Thursday, February 25, 2010

Taking Stock of Characters, Pt. 1

I'm currently reading "The Writer's Journey: Mythic Structure for Writers" (3rd Ed.) by Christopher Vogler. I've heard of this book for years and just now finally got it so I could read it.

If you aren't familiar with it, he takes a lot of the work Joseph Campbell did on myth (such as in his book "The Hero With a Thousand Faces") and applied it to writing (fiction as well as movies).

If you consider yourself a serious, professional writer and don't have a clue who Joseph Campbell is, come here. *wiggling finger at you* No, closer.

Noooo, clooooser.


Okay, that's done. Now first thing, you need to familiarize yourself with Joseph Campbell's work. Long story short, he broke down storytelling throughout the ages into commonalities that make them applicable regardless of culture, etc. (That's a very simplistic overview. Go. Read. The. Book.)

Vogler's work takes Campbell's work to a new level, using real-life examples of popular movies to show his examples of the different archetypes of characters and their journeys.

What's cool is while I was familiar with Campbell, I hadn't done a lot of research into applying his approaches to my writing. And as I'm reading Vogler's book, I can see how I have, unconsciously, used the very same archetypes. (Thus proving Campbell's point of a sort of universal unconscious in regards to storytelling. Almost a Jungian theory as well, talking about the archetypes. Please don't tell me you don't know who Jung is. Go look him up.)

For example, in my book "Love and Brimstone," I have Taz as the hero (hero is used generically in Vogler's work regardless of gender), I have Rafe as both a shapeshifter and in some ways a trickster and ally, I have Robertson as mentor and ally, Albert as a herald, mentor, and threshold guardian, and even Matthias, the love interest, is more a mix of ally and shapeshifter.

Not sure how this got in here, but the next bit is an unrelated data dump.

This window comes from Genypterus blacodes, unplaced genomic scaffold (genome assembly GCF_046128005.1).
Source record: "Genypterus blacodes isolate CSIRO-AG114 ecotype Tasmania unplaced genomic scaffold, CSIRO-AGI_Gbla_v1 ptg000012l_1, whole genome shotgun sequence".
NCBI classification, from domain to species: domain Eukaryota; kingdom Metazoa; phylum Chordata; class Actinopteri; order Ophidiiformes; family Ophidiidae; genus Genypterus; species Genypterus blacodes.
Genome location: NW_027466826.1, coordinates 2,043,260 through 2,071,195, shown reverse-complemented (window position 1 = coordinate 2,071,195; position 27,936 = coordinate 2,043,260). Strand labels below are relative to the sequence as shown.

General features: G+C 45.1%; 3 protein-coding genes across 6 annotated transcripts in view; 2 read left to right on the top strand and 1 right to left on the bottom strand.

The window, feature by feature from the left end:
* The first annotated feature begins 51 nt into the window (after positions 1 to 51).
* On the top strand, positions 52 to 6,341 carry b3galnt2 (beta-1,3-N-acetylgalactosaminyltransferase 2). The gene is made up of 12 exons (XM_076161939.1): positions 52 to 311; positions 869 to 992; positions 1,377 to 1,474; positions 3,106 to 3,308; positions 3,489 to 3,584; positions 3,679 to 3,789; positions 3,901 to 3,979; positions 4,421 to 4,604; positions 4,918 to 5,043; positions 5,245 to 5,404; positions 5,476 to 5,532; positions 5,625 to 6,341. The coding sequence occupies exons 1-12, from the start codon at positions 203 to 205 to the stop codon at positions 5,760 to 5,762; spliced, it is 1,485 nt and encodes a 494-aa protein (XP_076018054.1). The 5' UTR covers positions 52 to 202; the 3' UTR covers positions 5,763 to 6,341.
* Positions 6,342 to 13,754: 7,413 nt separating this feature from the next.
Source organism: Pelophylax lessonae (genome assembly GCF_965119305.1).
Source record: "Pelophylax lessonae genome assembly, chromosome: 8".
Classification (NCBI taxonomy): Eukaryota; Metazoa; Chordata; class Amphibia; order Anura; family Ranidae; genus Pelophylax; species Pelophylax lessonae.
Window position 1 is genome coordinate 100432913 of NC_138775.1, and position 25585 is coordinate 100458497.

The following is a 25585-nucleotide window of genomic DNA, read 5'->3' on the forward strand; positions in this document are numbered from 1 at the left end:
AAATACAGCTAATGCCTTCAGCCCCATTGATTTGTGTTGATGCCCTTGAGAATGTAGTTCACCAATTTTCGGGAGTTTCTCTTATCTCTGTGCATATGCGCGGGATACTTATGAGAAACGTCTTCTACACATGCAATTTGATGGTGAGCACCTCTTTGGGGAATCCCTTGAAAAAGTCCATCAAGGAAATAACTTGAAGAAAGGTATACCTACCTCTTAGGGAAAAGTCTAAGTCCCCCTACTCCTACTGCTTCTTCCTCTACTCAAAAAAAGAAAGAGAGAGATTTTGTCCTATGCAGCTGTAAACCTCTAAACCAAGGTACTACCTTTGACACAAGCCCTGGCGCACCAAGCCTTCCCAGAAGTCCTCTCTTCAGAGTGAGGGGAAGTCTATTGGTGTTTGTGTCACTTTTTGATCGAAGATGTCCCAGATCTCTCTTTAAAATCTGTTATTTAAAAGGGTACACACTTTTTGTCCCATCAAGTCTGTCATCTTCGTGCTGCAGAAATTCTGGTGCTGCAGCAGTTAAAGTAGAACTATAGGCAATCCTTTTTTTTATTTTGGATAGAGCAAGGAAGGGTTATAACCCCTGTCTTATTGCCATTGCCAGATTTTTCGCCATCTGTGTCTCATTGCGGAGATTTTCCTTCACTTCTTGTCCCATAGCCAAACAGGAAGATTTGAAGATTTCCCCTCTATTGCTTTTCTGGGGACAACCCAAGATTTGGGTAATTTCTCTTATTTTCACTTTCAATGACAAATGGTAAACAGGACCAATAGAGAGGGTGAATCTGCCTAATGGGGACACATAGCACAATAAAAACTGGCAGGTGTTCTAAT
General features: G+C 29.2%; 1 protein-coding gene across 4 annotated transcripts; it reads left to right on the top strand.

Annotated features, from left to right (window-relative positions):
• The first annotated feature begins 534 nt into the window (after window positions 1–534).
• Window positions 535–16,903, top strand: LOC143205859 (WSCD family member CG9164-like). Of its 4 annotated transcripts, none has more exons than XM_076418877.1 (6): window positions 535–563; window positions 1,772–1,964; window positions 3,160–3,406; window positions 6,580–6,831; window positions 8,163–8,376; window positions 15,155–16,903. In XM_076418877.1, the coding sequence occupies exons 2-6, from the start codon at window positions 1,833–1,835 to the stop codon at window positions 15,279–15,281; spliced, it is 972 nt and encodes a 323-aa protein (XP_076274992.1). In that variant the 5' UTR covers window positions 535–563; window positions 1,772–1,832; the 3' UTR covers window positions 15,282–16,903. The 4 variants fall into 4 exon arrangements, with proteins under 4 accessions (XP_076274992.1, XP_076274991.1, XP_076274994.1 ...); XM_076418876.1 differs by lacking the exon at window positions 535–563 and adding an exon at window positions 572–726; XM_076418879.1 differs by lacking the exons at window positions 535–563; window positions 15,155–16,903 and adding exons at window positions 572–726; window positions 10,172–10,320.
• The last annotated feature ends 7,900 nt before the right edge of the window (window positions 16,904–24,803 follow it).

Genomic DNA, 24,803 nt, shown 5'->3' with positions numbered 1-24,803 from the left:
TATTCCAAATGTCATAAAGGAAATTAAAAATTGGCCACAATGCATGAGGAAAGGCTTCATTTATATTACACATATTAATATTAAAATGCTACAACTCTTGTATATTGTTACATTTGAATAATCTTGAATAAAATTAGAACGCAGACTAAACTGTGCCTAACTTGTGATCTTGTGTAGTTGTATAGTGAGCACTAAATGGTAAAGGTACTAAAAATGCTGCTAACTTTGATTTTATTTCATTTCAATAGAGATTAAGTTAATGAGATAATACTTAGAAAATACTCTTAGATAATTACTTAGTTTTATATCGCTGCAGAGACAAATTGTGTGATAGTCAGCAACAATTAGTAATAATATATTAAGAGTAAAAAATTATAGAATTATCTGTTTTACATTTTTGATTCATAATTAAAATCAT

(Note: shapeshifter, by definition in this use, refers to character qualities/actions, not werewolves. *LOL*)

And as I look at my writing, I see the books that seemed to pour onto the page, almost by themselves, are the ones that seem to closely follow the "hero journey" paths. (Which are extremely flexible, not rigid, fixed lines.)

In writing romance and erotica, a lot of emphasis is placed on the hero (or heroes, in case of a menage or GLBT writing) and heroine, and if there's an Alpha or Beta or Gamma hero, etc. Newbie writers ask about, "How much sex should they have by word count?" The truth is, that's irrelevant if you don't have a good, solid story and good, solid characters to build on.

I'm going to peck out a series of blog posts over the next couple of weeks talking about this topic, especially how to avoid "cardboard" characters.

Stay tuned, and Happy Writing.

Thursday, February 18, 2010

Who's In Third? Omnipotent Limitations.

The first "official" (meaning not a freebie, one I had to pay money for) purchase I made on our new Kindle was Stephen King's "Under the Dome." Now, I cut my writing teeth on SK in high school. He was my first "writing idol," the one I wanted to be "just like him" when my "career took off." I devoured everything he wrote back then with the voracity of Pennywise the Clown. The last SK book I read was "Cell," simply because I've been busy. I've read a lot of books since then, and we have other books of his I haven't read yet, but "Under the Dome" is the first I snagged to read.